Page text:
SBUs, Auger Boring Equipment Play Critical Role In Pipeline Expansion

November 2008 Vol. 63 No. 11

The Phoenix Expansion Project traverses rough geography that parallels the existing El Paso Natural Gas line and minimizes environmental impact. The path cuts through two national forests – the Kaibab National Forest (nine miles of pipeline) and the Prescott National Forest (24 miles of pipeline). Much of the protected area did not require additional clearing since it was in close proximity to the already cleared path of the El Paso line; however, a unique crossing was required at the protected Verde River in the Prescott National Forest. Crews used the flume and dam method, constructing a temporary dam across the river to install pipe.

The pipeline project was awarded to two main contractors – Price Gregory Services and Rockford Corporation. Subsequently they have subcontracted some of the work and created hundreds of jobs for contractors since construction began in early 2008. Approximately 114 miles of the pipeline were contracted to Price Gregory Services, who installed both the main pipeline and 40 crossings under roads and canals. Work is ongoing on another 150 mile section of the line contracted to Rockford Corporation of Hillsboro, OR. Rockford then subcontracted T&D Services for a total of 19 crossings, four of which used Small Boring Units.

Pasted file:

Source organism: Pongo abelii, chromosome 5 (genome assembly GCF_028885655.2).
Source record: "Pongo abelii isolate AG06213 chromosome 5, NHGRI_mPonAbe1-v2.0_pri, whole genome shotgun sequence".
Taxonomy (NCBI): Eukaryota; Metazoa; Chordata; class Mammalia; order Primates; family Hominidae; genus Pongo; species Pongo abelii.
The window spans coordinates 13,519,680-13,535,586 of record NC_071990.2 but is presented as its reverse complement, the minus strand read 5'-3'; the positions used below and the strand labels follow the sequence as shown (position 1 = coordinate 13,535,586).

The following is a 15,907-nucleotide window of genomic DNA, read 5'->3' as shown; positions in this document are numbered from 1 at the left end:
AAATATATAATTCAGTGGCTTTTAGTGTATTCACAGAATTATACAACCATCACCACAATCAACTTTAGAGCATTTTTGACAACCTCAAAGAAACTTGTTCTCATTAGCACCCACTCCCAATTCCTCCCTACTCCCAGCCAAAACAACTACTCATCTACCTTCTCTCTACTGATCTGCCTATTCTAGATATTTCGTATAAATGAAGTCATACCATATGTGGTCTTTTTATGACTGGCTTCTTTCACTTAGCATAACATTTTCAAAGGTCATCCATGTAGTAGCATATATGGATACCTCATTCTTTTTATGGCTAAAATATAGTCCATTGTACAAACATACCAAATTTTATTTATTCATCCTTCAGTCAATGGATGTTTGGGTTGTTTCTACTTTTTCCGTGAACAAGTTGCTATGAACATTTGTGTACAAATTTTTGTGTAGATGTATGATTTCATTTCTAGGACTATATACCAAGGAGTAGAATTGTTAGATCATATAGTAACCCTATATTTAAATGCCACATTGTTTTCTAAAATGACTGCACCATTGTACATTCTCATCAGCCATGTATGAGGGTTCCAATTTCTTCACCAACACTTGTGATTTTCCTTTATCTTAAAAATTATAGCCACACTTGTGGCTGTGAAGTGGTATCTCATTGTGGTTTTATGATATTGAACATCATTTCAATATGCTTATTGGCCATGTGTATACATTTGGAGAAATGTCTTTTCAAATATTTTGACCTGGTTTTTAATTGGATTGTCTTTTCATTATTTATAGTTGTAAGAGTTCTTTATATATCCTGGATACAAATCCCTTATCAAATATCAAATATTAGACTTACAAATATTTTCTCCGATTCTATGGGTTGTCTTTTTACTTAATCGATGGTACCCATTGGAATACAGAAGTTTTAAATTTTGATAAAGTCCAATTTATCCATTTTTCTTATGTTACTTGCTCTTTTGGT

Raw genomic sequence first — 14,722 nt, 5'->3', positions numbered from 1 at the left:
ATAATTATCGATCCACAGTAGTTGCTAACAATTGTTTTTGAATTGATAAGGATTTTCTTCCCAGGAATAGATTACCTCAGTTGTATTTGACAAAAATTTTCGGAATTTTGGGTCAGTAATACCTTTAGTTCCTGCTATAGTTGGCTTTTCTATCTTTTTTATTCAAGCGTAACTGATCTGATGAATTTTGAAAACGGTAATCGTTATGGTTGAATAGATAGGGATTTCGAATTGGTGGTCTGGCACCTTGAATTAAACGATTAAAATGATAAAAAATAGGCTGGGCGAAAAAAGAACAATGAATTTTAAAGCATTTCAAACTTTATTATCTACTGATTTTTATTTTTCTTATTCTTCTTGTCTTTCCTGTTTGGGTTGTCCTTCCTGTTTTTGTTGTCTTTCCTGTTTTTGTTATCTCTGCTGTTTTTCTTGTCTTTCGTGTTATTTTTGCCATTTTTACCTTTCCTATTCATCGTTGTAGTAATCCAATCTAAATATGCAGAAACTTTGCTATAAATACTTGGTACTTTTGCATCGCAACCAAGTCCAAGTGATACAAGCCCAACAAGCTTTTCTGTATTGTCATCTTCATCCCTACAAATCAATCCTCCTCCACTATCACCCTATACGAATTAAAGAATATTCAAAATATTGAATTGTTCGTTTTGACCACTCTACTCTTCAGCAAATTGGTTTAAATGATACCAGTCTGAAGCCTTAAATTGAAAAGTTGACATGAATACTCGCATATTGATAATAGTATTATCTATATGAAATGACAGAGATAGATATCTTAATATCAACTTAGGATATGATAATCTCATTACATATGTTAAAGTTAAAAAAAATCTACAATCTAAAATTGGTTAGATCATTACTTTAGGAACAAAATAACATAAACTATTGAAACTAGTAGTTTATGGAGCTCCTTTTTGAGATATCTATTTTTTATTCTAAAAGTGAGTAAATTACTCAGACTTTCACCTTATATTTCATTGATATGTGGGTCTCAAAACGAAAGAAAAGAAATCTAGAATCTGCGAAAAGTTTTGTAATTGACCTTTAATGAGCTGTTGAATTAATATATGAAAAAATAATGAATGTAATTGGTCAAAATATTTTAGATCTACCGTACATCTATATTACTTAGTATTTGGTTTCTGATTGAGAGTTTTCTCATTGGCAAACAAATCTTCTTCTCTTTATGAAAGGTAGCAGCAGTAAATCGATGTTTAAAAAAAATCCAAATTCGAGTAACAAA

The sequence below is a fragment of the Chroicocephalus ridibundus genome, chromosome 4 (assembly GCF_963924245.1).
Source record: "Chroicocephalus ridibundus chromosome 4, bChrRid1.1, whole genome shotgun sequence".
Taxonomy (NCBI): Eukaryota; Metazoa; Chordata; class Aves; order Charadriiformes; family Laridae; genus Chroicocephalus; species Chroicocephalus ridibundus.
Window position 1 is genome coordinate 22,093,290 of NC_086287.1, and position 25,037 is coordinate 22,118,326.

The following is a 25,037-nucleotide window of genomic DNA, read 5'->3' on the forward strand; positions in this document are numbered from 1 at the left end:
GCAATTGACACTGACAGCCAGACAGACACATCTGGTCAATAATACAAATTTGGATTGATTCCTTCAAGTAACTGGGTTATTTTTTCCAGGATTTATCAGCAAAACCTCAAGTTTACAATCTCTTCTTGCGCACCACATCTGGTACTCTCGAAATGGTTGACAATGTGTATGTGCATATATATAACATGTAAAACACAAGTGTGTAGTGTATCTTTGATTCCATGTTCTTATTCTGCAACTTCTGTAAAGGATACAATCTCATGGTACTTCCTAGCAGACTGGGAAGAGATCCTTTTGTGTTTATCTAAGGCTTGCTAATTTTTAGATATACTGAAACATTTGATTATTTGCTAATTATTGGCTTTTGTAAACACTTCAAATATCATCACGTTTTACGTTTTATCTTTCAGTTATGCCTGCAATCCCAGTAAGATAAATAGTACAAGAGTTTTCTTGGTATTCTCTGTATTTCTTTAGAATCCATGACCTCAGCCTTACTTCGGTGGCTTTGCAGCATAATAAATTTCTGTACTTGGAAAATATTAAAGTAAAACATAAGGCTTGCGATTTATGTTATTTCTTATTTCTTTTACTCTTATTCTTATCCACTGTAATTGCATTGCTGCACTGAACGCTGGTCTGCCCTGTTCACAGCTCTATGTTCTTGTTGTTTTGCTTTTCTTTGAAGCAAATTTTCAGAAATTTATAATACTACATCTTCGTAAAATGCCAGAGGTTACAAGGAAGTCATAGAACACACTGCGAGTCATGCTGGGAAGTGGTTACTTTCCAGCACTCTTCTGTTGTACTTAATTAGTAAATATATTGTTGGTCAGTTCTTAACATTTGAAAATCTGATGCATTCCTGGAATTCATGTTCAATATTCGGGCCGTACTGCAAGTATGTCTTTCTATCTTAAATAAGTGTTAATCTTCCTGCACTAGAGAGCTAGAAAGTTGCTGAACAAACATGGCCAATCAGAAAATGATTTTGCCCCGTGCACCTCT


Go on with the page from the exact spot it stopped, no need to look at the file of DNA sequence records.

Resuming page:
Choosing effective technology

Given the wide ranging geology, contractor T&D Services had a number of methods to choose from. The contractor elected to use a hard rock cutting head with disc cutters on four crossings ranging from 200 to 310 feet. The crossings passed through a mix of cemented cobbles ranging from six inches to 3 feet in diameter. After an initial bore wore out the cutter heads after only 30 feet, T&D switched to the Robbins equipment, said Rex Vandyke, superintendent for T&D Services.

The company rented a 48 inch diameter SBU A. The circular cutterhead was first welded to an 80-foot length of steel casing. A custom made, 72-inch auger boring machine was then used on the bores to provide both torque and forward thrust to the cutterhead, while allowing for spoils removal through a full face auger. “We’ve averaged about 10 feet per hour,” said Vandyke.

T&D first became interested in small boring units after completing a 54-inch diameter, 250 foot long crossing in Mexico in 2007. “The ground was very bad, mostly solid volcanic rock. We used a roller cone cutting head, which was a disaster – the crossing took about two and a half months,” said Tom Vandyke. After their initial experience, T&D began familiarizing themselves with small boring units.

Excavating the crossings

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